The Mark of Cain

The origin of Cain’s anger is the same as our anger, it is the same offense that we carry that leads us to do hurtful things to our fellow man. It is important to ask the question why and how did it get to this point?

The Mark of Cain

The story of Cain and Abel is known among believers and non believers alike, intriguing them and horrifying them at the same time. An act of murder is hard to fathom, let alone against a family member (i.e. fratricide as in Cain and Abel’s case), but what is unique about this narrative is that it is also the first documented case of murder. The story has gone beyond church, even inspiring movies and TV shows, one, for example, called “Supernatural”, where one of the main characters inherits the Mark of Cain and begins to commit acts of unspeakable violence. Though there have been numerous interpretations and portrayals of this story, it is crucial to see what it really is about, and that is offense.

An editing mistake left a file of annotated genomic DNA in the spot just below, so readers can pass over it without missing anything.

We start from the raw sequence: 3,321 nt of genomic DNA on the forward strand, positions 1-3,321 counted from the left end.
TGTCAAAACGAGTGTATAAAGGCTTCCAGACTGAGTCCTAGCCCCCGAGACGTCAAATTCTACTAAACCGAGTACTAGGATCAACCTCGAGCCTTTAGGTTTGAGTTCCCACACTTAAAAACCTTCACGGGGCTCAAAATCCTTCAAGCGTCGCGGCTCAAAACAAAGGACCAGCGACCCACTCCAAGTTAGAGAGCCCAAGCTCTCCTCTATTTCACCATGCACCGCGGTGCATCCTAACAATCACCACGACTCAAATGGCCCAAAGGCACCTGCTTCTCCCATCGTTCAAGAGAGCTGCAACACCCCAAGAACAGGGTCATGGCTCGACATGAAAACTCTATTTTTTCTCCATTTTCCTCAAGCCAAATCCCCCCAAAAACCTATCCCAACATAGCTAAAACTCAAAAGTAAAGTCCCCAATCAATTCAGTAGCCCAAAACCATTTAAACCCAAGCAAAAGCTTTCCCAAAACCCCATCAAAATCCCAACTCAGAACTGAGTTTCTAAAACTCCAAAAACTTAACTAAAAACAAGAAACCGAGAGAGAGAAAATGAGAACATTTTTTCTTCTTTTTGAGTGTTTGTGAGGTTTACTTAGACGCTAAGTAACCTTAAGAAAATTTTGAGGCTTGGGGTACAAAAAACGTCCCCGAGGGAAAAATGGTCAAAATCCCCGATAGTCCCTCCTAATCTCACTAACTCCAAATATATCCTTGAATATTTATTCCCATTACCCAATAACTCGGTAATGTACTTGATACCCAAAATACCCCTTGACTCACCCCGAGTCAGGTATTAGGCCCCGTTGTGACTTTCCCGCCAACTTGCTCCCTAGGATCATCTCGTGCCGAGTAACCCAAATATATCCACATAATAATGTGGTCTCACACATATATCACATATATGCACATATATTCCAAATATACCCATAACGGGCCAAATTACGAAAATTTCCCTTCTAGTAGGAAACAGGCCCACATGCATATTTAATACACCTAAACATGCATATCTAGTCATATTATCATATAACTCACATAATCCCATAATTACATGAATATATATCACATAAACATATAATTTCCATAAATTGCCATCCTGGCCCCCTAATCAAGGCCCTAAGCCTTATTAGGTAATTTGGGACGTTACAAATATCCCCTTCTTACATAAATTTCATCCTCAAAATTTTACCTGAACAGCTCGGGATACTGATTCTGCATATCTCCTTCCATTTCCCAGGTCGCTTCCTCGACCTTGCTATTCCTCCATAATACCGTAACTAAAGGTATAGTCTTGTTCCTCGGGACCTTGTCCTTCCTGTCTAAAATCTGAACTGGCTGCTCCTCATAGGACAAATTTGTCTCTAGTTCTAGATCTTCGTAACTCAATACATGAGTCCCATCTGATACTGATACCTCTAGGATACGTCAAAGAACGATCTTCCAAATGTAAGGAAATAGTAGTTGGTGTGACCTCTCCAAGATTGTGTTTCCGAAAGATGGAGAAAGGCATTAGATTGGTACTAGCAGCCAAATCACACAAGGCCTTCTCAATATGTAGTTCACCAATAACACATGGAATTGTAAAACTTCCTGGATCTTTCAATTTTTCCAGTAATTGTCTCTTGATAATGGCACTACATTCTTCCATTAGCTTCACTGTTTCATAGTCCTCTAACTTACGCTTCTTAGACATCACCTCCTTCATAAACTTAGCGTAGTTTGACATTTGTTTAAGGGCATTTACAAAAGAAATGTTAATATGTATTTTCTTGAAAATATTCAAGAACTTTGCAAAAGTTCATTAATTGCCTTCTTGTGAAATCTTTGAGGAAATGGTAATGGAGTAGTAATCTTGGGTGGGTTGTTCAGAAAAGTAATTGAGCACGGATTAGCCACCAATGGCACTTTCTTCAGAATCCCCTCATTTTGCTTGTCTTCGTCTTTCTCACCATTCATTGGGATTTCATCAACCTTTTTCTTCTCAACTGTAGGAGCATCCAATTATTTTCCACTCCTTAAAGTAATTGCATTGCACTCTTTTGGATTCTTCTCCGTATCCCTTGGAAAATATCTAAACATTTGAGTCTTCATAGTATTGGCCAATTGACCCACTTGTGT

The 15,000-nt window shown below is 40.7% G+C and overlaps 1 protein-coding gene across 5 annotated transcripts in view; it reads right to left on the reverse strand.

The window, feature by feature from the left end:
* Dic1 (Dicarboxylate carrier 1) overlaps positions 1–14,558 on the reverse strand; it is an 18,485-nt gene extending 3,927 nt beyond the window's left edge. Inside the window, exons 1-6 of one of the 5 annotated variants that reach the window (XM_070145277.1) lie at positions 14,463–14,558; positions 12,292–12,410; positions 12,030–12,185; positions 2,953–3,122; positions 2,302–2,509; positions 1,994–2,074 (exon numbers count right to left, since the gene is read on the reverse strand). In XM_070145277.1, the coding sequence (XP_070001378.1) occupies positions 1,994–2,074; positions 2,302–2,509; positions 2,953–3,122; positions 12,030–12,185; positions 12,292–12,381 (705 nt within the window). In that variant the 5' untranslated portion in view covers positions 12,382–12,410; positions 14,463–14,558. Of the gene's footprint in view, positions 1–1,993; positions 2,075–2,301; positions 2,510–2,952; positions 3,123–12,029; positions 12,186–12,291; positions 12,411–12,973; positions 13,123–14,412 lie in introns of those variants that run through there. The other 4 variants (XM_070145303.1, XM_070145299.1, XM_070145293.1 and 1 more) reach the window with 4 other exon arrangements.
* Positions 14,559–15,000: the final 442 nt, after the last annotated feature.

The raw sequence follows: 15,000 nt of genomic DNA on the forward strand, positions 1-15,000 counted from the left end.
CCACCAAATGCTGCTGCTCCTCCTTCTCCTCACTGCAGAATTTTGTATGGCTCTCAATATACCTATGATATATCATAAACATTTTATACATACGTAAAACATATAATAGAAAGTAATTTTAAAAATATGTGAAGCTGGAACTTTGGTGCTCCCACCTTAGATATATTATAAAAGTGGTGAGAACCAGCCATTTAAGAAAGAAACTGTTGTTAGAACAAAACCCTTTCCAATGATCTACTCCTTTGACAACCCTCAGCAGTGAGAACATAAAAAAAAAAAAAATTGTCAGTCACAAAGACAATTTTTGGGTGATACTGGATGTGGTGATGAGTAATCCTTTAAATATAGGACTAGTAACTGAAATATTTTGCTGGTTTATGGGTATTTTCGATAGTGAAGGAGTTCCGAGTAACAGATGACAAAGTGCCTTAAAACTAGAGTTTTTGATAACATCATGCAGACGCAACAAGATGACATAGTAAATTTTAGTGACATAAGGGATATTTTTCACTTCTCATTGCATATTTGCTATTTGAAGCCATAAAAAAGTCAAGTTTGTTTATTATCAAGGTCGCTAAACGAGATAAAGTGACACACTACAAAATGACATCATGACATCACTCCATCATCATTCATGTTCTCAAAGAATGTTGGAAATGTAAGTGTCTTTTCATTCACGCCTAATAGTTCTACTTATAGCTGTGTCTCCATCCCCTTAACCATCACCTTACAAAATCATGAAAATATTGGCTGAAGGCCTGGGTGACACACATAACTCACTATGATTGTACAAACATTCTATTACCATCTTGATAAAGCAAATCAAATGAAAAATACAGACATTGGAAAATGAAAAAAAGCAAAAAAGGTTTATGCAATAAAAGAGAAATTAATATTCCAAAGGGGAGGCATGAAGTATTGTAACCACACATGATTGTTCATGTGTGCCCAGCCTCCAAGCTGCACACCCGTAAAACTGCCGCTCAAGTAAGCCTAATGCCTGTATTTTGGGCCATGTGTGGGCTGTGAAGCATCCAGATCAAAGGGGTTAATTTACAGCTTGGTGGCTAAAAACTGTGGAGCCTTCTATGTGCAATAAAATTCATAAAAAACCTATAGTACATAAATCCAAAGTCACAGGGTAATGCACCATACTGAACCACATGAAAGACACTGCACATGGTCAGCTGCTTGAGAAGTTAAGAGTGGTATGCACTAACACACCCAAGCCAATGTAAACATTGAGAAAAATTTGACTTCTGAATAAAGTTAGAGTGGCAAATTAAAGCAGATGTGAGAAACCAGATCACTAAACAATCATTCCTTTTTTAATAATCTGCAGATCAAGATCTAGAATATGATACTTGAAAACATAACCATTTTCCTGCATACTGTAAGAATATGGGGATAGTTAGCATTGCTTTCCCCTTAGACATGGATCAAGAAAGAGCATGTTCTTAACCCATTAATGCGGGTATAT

In Luke 17:1-2, Jesus warns the disciples about offense, “It is impossible that no offenses should come, but woe to him through whom they do come! It would be better for him if a millstone were hung around his neck, and he were thrown into the sea, than that he should offend one of these little ones.”

Offense by definition has two meanings, according to the Oxford dictionary, the first meaning given is that it is “a breach of a law or rule; an illegal act” or an “annoyance or resentment brought about by a perceived insult to or disregard for oneself or one’s standards or principles.” In James Strong’s Concordance, the word “offense” comes from the Greek word “Skandalon”, which means the trigger of a trap (the mechanism closing a trap down on the unsuspecting victim); (figuratively) an offense, putting a negative cause-and-effect relationship into motion. Strong published his Concordance so that we have a greater technical understanding and a deeper knowledge in the word of God. With this translation, we can see that Jesus was warning the disciples about falling into this “trap.”

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